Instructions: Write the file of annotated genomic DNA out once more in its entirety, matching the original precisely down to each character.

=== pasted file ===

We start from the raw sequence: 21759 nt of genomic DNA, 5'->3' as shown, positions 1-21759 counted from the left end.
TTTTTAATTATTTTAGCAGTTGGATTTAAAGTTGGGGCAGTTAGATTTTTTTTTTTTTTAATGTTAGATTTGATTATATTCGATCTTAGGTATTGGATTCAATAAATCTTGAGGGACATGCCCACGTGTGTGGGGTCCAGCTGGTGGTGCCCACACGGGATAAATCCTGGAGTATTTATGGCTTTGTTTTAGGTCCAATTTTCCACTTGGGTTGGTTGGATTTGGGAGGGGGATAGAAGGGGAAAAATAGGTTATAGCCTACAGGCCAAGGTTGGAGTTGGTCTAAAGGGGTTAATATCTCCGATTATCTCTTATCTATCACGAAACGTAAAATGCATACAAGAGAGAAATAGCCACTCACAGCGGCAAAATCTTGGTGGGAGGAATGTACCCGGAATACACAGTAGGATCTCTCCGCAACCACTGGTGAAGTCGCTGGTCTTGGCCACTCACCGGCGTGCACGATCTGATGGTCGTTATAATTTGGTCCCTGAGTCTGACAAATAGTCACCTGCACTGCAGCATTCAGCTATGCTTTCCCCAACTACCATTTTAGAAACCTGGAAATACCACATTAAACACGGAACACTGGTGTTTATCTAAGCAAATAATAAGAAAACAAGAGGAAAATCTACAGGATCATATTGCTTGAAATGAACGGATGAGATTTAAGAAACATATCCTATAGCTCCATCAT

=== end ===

We start from the raw sequence: 21759 nt of genomic DNA, 5'->3' as shown, positions 1-21759 counted from the left end.
TTTTTAATTATTTTAGCAGTTGGATTTAAAGTTGGGGCAGTTAGATTTTTTTTTTTTTTAATGTTAGATTTGATTATATTCGATCTTAGGTATTGGATTCAATAAATCTTGAGGGACATGCCCACGTGTGTGGGGTCCAGCTGGTGGTGCCCACACGGGATAAATCCTGGAGTATTTATGGCTTTGTTTTAGGTCCAATTTTCCACTTGGGTTGGTTGGATTTGGGAGGGGGATAGAAGGGGAAAAATAGGTTATAGCCTACAGGCCAAGGTTGGAGTTGGTCTAAAGGGGTTAATATCTCCGATTATCTCTTATCTATCACGAAACGTAAAATGCATACAAGAGAGAAATAGCCACTCACAGCGGCAAAATCTTGGTGGGAGGAATGTACCCGGAATACACAGTAGGATCTCTCCGCAACCACTGGTGAAGTCGCTGGTCTTGGCCACTCACCGGCGTGCACGATCTGATGGTCGTTATAATTTGGTCCCTGAGTCTGACAAATAGTCACCTGCACTGCAGCATTCAGCTATGCTTTCCCCAACTACCATTTTAGAAACCTGGAAATACCACATTAAACACGGAACACTGGTGTTTATCTAAGCAAATAATAAGAAAACAAGAGGAAAATCTACAGGATCATATTGCTTGAAATGAACGGATGAGATTTAAGAAACATATCCTATAGCTCCATCAT